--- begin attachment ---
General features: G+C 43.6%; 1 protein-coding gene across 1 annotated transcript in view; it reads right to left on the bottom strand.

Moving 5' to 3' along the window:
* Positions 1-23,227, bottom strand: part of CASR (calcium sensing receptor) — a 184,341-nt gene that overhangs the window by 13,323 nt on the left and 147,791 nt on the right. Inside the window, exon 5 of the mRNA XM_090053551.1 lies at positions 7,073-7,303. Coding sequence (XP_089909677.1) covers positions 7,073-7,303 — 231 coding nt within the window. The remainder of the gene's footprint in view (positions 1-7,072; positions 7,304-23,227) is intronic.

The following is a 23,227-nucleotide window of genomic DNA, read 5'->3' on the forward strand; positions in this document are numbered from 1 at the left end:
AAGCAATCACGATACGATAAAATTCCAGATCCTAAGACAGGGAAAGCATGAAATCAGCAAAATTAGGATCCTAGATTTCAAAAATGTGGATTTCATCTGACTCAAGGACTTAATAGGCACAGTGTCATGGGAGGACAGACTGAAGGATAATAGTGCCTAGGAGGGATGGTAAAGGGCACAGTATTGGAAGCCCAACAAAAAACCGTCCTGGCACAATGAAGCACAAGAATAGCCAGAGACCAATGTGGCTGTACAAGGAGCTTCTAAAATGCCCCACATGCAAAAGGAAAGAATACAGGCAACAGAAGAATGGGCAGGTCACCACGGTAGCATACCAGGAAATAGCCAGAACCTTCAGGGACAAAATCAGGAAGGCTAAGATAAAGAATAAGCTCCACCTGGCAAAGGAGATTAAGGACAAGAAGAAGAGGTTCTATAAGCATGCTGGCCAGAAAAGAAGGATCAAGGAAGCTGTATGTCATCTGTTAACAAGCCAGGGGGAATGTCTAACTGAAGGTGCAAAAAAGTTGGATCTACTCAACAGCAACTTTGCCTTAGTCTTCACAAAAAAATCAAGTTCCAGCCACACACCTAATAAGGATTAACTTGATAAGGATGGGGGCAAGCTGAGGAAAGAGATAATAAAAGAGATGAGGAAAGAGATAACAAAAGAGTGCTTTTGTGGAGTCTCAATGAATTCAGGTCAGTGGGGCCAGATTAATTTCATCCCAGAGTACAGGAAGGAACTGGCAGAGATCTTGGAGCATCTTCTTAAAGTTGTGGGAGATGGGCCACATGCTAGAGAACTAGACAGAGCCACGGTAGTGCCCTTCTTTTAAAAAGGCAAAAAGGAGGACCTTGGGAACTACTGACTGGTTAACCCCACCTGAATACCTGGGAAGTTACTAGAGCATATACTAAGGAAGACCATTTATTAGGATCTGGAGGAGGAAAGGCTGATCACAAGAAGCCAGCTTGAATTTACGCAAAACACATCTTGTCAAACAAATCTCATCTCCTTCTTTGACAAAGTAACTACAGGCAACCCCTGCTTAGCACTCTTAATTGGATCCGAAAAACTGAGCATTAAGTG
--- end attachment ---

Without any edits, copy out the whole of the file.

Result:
General features: G+C 43.6%; 1 protein-coding gene across 1 annotated transcript in view; it reads right to left on the bottom strand.

Moving 5' to 3' along the window:
* Positions 1-23,227, bottom strand: part of CASR (calcium sensing receptor) — a 184,341-nt gene that overhangs the window by 13,323 nt on the left and 147,791 nt on the right. Inside the window, exon 5 of the mRNA XM_090053551.1 lies at positions 7,073-7,303. Coding sequence (XP_089909677.1) covers positions 7,073-7,303 — 231 coding nt within the window. The remainder of the gene's footprint in view (positions 1-7,072; positions 7,304-23,227) is intronic.

The following is a 23,227-nucleotide window of genomic DNA, read 5'->3' on the forward strand; positions in this document are numbered from 1 at the left end:
AAGCAATCACGATACGATAAAATTCCAGATCCTAAGACAGGGAAAGCATGAAATCAGCAAAATTAGGATCCTAGATTTCAAAAATGTGGATTTCATCTGACTCAAGGACTTAATAGGCACAGTGTCATGGGAGGACAGACTGAAGGATAATAGTGCCTAGGAGGGATGGTAAAGGGCACAGTATTGGAAGCCCAACAAAAAACCGTCCTGGCACAATGAAGCACAAGAATAGCCAGAGACCAATGTGGCTGTACAAGGAGCTTCTAAAATGCCCCACATGCAAAAGGAAAGAATACAGGCAACAGAAGAATGGGCAGGTCACCACGGTAGCATACCAGGAAATAGCCAGAACCTTCAGGGACAAAATCAGGAAGGCTAAGATAAAGAATAAGCTCCACCTGGCAAAGGAGATTAAGGACAAGAAGAAGAGGTTCTATAAGCATGCTGGCCAGAAAAGAAGGATCAAGGAAGCTGTATGTCATCTGTTAACAAGCCAGGGGGAATGTCTAACTGAAGGTGCAAAAAAGTTGGATCTACTCAACAGCAACTTTGCCTTAGTCTTCACAAAAAAATCAAGTTCCAGCCACACACCTAATAAGGATTAACTTGATAAGGATGGGGGCAAGCTGAGGAAAGAGATAATAAAAGAGATGAGGAAAGAGATAACAAAAGAGTGCTTTTGTGGAGTCTCAATGAATTCAGGTCAGTGGGGCCAGATTAATTTCATCCCAGAGTACAGGAAGGAACTGGCAGAGATCTTGGAGCATCTTCTTAAAGTTGTGGGAGATGGGCCACATGCTAGAGAACTAGACAGAGCCACGGTAGTGCCCTTCTTTTAAAAAGGCAAAAAGGAGGACCTTGGGAACTACTGACTGGTTAACCCCACCTGAATACCTGGGAAGTTACTAGAGCATATACTAAGGAAGACCATTTATTAGGATCTGGAGGAGGAAAGGCTGATCACAAGAAGCCAGCTTGAATTTACGCAAAACACATCTTGTCAAACAAATCTCATCTCCTTCTTTGACAAAGTAACTACAGGCAACCCCTGCTTAGCACTCTTAATTGGATCCGAAAAACTGAGCATTAAGTG